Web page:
anonymous
  • anonymous
Explaination wanted -> How can e^(-i*smallomega*t) be equal to cos(-smallomega*t) + i*sin(-smallomega*t) ? A big cookie to whomever explains it so I understand the math behind the conversion. I believe it has something to do with Euler's - however I am unable to piece it together myself :)
Mathematics
  • Stacey Warren - Expert brainly.com
Hey! We 've verified this expert answer for you, click below to unlock the details :)
SOLVED
At vero eos et accusamus et iusto odio dignissimos ducimus qui blanditiis praesentium voluptatum deleniti atque corrupti quos dolores et quas molestias excepturi sint occaecati cupiditate non provident, similique sunt in culpa qui officia deserunt mollitia animi, id est laborum et dolorum fuga. Et harum quidem rerum facilis est et expedita distinctio. Nam libero tempore, cum soluta nobis est eligendi optio cumque nihil impedit quo minus id quod maxime placeat facere possimus, omnis voluptas assumenda est, omnis dolor repellendus. Itaque earum rerum hic tenetur a sapiente delectus, ut aut reiciendis voluptatibus maiores alias consequatur aut perferendis doloribus asperiores repellat.
katieb
  • katieb
I got my questions answered at brainly.com in under 10 minutes. Go to brainly.com now for free help!
anonymous
  • anonymous
1 Attachment
Astrophysics
  • Astrophysics
You can use taylor series
zepdrix
  • zepdrix
Ivan have you taken any Calculus? You can generate the relationship using integration, it's pretty neat :) Yah Taylor Series is good too.

Looking for something else?

Not the answer you are looking for? Search for more explanations.

More answers

anonymous
  • anonymous
Yes - I just dont recall much of Taylors though. Working on it.. !
Astrophysics
  • Astrophysics
\[e^t = \sum_{n=0}^{\infty} \frac{ t^n }{ n! }, t \in \mathbb{R} \] so you can add an imaginary number \[e^{i t} = \sum_{n=0}^{\infty} \frac{ (i t)^n }{ n! } = \sum_{n=0}^{\infty} \frac{ i^nt^n }{ n! }\] ooh funny thing is if you don't put space in latex between the i and what ever letter, it makes it go away, truly imaginary xD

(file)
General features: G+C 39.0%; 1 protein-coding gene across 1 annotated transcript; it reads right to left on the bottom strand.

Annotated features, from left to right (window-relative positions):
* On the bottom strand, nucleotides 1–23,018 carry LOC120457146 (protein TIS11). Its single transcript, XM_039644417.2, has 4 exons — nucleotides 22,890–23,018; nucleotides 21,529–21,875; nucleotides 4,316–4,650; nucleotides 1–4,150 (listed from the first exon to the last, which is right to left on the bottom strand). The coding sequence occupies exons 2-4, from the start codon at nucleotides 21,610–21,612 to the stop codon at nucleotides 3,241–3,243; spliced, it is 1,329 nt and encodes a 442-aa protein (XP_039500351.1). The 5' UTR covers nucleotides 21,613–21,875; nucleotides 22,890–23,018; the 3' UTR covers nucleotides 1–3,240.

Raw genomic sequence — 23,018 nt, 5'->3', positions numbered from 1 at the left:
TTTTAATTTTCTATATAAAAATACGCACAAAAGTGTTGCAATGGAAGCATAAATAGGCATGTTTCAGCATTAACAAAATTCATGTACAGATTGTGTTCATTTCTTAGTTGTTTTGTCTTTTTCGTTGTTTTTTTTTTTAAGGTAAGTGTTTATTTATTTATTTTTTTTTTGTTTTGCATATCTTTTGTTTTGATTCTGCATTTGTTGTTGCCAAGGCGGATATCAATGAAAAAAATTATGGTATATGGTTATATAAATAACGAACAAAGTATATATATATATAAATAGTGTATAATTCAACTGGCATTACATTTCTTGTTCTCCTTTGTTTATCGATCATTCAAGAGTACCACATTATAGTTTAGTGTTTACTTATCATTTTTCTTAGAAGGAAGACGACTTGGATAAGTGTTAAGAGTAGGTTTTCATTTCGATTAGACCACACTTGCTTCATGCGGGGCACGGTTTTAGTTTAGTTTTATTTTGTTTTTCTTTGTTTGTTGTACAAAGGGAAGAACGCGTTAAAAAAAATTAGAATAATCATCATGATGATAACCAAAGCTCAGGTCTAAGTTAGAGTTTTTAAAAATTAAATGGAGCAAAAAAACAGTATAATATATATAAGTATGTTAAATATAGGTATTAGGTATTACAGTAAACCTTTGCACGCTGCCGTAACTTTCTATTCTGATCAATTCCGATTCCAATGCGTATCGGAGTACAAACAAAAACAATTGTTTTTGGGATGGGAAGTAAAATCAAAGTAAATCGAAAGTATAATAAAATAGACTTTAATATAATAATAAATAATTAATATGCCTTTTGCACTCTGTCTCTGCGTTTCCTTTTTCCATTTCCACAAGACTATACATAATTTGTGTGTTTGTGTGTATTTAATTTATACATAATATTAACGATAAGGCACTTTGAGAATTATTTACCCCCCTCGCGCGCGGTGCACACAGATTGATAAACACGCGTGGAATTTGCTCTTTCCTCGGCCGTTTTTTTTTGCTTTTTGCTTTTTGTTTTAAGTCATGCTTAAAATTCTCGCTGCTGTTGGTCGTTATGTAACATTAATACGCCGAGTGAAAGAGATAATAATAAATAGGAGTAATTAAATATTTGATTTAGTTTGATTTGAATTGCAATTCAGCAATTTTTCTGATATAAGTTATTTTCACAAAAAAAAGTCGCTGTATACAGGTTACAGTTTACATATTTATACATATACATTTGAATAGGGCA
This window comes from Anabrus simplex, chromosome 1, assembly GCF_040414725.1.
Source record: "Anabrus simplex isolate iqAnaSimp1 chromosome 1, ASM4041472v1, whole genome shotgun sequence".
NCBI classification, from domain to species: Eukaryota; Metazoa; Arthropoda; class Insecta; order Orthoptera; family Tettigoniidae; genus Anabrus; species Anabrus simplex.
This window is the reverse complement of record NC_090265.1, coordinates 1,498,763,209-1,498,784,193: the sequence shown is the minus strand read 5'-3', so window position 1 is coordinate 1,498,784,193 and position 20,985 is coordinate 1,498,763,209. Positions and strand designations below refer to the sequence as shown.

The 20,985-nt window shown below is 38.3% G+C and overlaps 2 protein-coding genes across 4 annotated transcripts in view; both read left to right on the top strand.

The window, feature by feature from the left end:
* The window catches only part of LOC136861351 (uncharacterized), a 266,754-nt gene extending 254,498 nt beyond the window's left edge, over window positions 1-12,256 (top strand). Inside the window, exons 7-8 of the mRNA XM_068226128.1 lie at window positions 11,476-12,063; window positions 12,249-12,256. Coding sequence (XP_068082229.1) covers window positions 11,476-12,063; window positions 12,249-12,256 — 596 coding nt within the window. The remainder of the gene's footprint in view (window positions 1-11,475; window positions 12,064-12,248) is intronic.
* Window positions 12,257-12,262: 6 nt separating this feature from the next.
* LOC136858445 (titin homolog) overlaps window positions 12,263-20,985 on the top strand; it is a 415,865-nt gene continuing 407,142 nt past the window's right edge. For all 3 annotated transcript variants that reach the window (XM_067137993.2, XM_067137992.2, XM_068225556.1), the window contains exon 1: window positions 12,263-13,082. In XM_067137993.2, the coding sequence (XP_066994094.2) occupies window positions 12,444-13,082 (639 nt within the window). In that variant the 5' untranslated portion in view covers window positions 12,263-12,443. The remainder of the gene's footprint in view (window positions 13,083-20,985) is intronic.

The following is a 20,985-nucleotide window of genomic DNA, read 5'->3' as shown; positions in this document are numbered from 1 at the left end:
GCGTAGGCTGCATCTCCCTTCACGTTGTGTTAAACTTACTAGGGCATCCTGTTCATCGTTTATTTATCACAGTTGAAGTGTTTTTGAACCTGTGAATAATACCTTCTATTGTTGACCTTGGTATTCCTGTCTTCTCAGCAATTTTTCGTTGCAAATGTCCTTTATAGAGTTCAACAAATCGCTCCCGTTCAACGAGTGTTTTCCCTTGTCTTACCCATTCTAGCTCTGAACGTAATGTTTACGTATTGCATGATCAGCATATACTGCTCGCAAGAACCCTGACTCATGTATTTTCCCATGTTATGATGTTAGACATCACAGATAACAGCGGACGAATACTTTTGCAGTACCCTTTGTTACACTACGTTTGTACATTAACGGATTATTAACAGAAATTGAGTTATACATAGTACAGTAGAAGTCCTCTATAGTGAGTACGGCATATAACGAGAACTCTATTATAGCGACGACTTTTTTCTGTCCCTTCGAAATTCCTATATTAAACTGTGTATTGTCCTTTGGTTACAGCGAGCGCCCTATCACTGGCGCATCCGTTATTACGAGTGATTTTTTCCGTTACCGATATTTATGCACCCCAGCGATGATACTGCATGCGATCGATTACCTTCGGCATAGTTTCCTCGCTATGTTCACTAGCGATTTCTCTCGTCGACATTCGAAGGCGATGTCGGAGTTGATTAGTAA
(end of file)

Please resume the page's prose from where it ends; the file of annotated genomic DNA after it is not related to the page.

Astrophysics
  • Astrophysics
Yes you will have to note A = a+bi, I think zep can explain it a better way without Taylor
zepdrix
  • zepdrix
If you have an complex number: \(\large\rm z=a+b i\) We can write it in terms of trig, yes? So we'll call the magnitude of this complex number \(\large\rm |z|=r\). And we can write it in this form: \(\large\rm z=r(\cos\theta+i\sin\theta)\)
zepdrix
  • zepdrix
Differentiate this with respect to the argument, theta,\[\large\rm \frac{dz}{d \theta}=r(-\sin \theta+i \cos \theta)\]And then I guess this is where the tricky step comes in. We're going to factor a -1 out of each term:
zepdrix
  • zepdrix
Woops, I mean factor an \(\large\rm i\) out of each term :) \[\large\rm \frac{dz}{d \theta}=r i(i\sin \theta+\cos \theta)\]Recall that \(\large\rm -1=i\cdot i\)
zepdrix
  • zepdrix
So what we've shown is that:\[\large\rm \frac{dz}{d \theta}= i r(\color{orangered}{\cos \theta+i \sin \theta})\]Ooo look we've got our z showing up!\[\large\rm \frac{dz}{d \theta}= i r(\color{orangered}{z})\]
zepdrix
  • zepdrix
Woops woops, little mistake, my bad. the r is part of my z
zepdrix
  • zepdrix
\[\large\rm \frac{dz}{d \theta}= i (\color{orangered}{z})\]
anonymous
  • anonymous
I'm still here - just processing the information and looking everything up and cross referencing in my formula book ... !
zepdrix
  • zepdrix
Then separation of variables and integrating gives us:\[\large\rm \int\limits \frac{dz}{z}=\int\limits i d\theta\]Leading to,\[\large\rm \ln z=i \theta+c\]
IrishBoy123
  • IrishBoy123
brill astro!! historically, Euler found this from comparing Taylor series
zepdrix
  • zepdrix
Exponentiating gives us:\[\large\rm z=e^{i \theta+c}=e^{i \theta}e^c\] \[\Large\rm z=e^c \color{orangered}{e^{i \theta}}=r(\color{orangered}{\cos \theta+i \sin \theta})\]
Astrophysics
  • Astrophysics
Thanks irishboy xD Nice one zep!
anonymous
  • anonymous
Okay. Working on the trig method. In order to understand (and recall old lessons) I am starting from scratch given from the examples above. Am I understanding this correctly thus far?
1 Attachment
anonymous
  • anonymous
Thank you so much! I finally got it, zapdrix! Thanks to everyone else as well for your input! :)
anonymous
  • anonymous
If anything - the only thing throwing me a bit off is the e^c and r. From the example e^(-iw). Are those just constants we can.... throw away? ooh.. because they are the same we can just "remove" them! Right? No? @zepdrix @Astrophysics
Astrophysics
  • Astrophysics
Yeah it's just a constant, you can leave it alone, or just add it to your calculations after
anonymous
  • anonymous
Thanks
zepdrix
  • zepdrix
Yes, good eye :) It turns out that the \(\large\rm e^c\) is the same \(\large\rm r\) that we started with. I was having trouble illustrating that though.
zepdrix
  • zepdrix
Ah yes, good with the trig. Sorry I kinda skipped over that at the start >.<

Looking for something else?

Not the answer you are looking for? Search for more explanations.